Music and Lyrics by Stephen Sondheim
Book by George Furth
Directed by William Brown
Music Direction byTom Vendafreddo
Choreographed by Brook Clawson
At Writers Theatre, Glencoe
Writers Theatre first musical in their dazzling new space is a mixed bag
Company is one of my all-time favorite Broadway musicals – one I have seen many times – thus I have certain expectations about what makes the show work. Besides Sondheim’s brilliant score and lyrics, Company needs a strong cast of actor/singers, with the emphasis on singers able to navigate Sondheim’s smart, eloquent, and often difficult lyrics. Company is a concept musical composed of short vignettes, presented in no particular chronological order, linked by a celebration for Bobby’s 35th birthday.
The 1970 groundbreaking Tony winning musical is a series of vignettes set around Bobby – a bachelor upon his 35th birthday as his five married or soon to be married couples try to woo him into marriage. The entire show happens in an instant as Bobby reminisces about marriage as he contemplates each couples martial status. Ultimately, he must decide if he is ready for marriage, ready for commitment. Will he attend his own surprise birthday party?
Filled with humor, biting commentary on both married life, commitment, and loneliness, Furth’s book covers nicely the single alternative that was rare in 1970 but now has a large population. We see Bobby (the fabulous Thom Miller) as the somewhat aloof, non-committal bachelor viewing the foibles and rewards of marriage verses freedom – of being alone verses living with someone you love. Bobby’s friends are on a quest to get him married; Bobby has a grip on bachelorhood.
From the opening movements in the title sing “Company,” we hear the chant “Bobby, Baby, Bubby” as he is being lured into marriage. The opening seems to drag on and becomes confusing (my guest never understood the “concept” due to the labored opening). Is Bobby going to open the door to his surprise party?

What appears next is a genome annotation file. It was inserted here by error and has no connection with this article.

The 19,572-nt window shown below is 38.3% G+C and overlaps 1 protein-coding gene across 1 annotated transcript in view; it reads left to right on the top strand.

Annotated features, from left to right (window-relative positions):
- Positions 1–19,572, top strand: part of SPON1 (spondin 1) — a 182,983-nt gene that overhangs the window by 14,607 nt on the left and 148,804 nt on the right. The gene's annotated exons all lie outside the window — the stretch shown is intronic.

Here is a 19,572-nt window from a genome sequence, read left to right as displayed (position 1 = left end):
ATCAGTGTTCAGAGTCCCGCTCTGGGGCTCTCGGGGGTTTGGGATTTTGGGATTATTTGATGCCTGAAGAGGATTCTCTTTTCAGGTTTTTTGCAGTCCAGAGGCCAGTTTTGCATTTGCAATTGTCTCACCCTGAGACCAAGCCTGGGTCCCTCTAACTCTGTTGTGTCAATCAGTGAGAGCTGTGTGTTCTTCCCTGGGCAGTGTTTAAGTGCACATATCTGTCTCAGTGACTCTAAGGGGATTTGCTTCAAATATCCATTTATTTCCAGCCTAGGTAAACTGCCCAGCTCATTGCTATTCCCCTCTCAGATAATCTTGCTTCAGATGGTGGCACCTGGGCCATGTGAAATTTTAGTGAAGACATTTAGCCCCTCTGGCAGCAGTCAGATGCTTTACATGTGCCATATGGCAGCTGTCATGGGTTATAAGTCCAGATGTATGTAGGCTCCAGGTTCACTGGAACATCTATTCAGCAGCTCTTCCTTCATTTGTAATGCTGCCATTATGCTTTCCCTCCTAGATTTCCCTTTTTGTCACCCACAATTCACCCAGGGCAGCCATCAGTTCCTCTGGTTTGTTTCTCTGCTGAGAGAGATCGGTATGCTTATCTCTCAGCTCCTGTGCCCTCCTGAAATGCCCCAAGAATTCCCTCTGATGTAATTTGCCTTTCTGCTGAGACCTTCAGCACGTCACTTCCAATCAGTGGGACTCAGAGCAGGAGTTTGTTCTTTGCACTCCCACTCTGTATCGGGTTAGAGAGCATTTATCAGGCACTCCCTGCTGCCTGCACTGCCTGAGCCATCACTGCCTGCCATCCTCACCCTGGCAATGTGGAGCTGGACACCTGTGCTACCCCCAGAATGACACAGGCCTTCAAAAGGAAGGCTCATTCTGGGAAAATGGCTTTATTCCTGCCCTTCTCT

Along the way, Bobby views his friends quirks in “The Little Things You do Together,” “Sorry-Grateful,” and “You Could Drive A Person Crazy,” each delivered with mixed results.
The cast does yeomen work in their couple-oriented comic sketches that are each paced a tad too slow, leaving some gaps. The tech folks at Writers Theatre are still getting acquainted with the space’s sound challenges. I was seated in the top, last row center, giving me a nice place to absorb the visuals and the show’s sounds. Unfortunately, at times spoken dialogue became hard to hear and at times the orchestra was too percussion dominated and at times the orchestra over powered (with volume) the singers. These are items that will improve as the run contiues, I assume.
The “Side by Side Side” dance number, choreographed by Brook Clawson, came off a tad clumsy on the thrust stage. It seemed under-rehearsed. “Another Hundred People,” a hauntingly powerful number and “Getting Married Today,” a funny patter song need a slower and better enunciated delivery, yet Lia Mortensen, a terrific actress doing her first musical, rendered a powerfully emotional “The Ladies Who Lunch” that brought down the house!
However, Company rests on the shoulders of Bobby, and I must state that Thom Miller played him with a proper detached and enigmatic turn just as the script necessitated. Miller has the good looks and the reserved smile that women find alluring. Miller’s strong vocals made “Someone is Waiting” and the pivotal “Mary Me a Little” his benchmark. Miller’s Bobby contains charm, comic aplomb, and a controlled distance from his married counterparts. “Being Alive” demonstrated Miller’s vocal acumen. This anthem made Company truly Bobby’s show!
This 1970 concept show contains a multilevel assortment of comments on marriage verses being single, commitment, freedom, and being alone. Musically and lyrically, Sondheim’s tunes are challenging yet this cast mostly delivered. While this mixed bag of a production will hopefully come together better as the run continues, it still has Stephen Sondheim’s exquisite score. Those of us who know and love the show will have mixed feelings about this production, those new to this brilliant show will experience the essence of Company. It is worth a look.
Date Reviewed: June 22, 2016
For more info checkout the company page at theatreinchicago.com
At Writers Theatre, 325 Tutor Court, Glencoe, IL, call 847-242-6000, www.writerstheatre.org, tickets $35 – $80, Tuesdays- Fridays at 7:30 pm, some Wednesday marines at 3 pm, Saturdays at 3 & 7:30 pm, Sundays at 2 & 6 pm, running time is 2 hours, 30 minutes with intermission,through July 31, 2016